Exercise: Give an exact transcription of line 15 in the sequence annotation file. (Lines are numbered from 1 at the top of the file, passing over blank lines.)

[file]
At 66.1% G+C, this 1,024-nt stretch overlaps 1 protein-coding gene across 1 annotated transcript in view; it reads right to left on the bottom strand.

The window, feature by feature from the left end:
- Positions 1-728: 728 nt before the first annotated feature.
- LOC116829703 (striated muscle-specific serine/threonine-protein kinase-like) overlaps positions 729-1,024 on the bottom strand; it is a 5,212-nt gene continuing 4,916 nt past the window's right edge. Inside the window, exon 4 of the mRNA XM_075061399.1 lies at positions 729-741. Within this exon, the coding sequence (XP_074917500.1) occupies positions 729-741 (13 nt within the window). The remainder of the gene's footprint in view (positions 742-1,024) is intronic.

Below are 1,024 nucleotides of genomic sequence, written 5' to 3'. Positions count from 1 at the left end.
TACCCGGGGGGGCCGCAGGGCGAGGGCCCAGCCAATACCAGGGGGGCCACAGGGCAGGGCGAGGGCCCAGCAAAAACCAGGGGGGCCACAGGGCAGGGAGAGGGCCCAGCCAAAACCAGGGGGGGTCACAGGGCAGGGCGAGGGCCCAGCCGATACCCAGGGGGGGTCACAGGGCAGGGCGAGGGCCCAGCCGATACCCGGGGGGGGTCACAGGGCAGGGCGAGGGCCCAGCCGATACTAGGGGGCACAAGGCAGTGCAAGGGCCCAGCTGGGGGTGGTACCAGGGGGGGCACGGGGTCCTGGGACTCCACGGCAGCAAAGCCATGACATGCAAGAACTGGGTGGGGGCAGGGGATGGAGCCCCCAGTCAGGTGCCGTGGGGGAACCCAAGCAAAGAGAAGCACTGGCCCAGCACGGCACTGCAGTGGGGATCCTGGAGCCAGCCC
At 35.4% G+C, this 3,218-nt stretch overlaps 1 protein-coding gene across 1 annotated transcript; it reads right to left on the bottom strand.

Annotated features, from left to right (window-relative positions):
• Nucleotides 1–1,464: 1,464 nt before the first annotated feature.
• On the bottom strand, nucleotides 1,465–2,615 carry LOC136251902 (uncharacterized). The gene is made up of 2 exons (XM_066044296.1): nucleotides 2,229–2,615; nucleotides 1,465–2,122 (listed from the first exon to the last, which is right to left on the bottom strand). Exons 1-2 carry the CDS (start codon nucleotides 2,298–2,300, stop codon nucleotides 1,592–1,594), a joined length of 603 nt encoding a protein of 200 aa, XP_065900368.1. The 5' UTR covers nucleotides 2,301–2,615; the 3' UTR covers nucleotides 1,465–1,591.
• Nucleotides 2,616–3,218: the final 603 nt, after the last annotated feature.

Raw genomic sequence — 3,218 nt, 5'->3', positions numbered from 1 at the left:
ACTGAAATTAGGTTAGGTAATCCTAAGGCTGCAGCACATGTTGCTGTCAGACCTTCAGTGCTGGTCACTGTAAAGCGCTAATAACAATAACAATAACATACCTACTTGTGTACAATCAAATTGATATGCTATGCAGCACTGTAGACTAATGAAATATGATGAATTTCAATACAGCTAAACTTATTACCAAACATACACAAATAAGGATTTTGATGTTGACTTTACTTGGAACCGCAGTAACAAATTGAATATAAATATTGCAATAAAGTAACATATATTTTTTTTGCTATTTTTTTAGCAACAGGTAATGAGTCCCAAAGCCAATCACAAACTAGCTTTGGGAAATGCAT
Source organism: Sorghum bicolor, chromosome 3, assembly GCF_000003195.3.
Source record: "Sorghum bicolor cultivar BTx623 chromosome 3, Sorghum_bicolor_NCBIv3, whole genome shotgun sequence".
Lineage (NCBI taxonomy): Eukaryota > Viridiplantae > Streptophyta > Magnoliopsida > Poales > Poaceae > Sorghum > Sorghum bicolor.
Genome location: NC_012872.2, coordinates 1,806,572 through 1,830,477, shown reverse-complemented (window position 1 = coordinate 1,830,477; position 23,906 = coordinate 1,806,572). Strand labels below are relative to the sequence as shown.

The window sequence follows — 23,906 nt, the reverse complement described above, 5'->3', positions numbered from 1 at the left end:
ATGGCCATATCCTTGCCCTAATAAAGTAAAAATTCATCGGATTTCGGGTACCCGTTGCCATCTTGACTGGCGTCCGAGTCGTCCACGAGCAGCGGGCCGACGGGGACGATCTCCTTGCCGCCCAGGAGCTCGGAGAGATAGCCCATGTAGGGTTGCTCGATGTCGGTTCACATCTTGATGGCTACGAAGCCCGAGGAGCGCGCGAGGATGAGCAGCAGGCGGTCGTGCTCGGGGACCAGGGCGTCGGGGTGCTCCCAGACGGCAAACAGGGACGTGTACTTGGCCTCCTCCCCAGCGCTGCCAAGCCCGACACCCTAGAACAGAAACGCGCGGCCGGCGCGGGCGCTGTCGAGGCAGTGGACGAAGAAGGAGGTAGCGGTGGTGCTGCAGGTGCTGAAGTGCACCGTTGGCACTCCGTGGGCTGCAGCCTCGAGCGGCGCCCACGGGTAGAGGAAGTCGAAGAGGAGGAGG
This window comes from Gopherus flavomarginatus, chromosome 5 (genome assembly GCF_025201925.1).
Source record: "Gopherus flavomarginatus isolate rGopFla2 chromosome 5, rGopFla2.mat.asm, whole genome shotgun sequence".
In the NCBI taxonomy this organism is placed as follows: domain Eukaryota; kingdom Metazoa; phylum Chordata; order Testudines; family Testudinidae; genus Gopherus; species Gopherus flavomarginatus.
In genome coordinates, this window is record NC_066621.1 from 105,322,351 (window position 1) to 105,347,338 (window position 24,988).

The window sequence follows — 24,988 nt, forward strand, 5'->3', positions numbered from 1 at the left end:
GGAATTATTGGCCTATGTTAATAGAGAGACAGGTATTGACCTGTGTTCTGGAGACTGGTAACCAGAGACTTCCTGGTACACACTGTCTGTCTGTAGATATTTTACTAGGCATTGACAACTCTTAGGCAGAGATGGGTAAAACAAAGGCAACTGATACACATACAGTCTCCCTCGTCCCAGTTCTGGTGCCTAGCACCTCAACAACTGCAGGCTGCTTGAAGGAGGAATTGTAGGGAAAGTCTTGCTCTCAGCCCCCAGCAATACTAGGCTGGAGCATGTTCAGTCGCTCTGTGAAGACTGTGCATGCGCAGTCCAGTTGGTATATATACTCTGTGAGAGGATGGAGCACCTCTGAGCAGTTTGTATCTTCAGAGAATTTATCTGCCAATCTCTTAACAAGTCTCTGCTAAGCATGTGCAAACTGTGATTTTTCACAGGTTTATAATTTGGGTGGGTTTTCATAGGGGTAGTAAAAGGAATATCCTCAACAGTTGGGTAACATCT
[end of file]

Source record: "Sorghum bicolor cultivar BTx623 chromosome 3, Sorghum_bicolor_NCBIv3, whole genome shotgun sequence".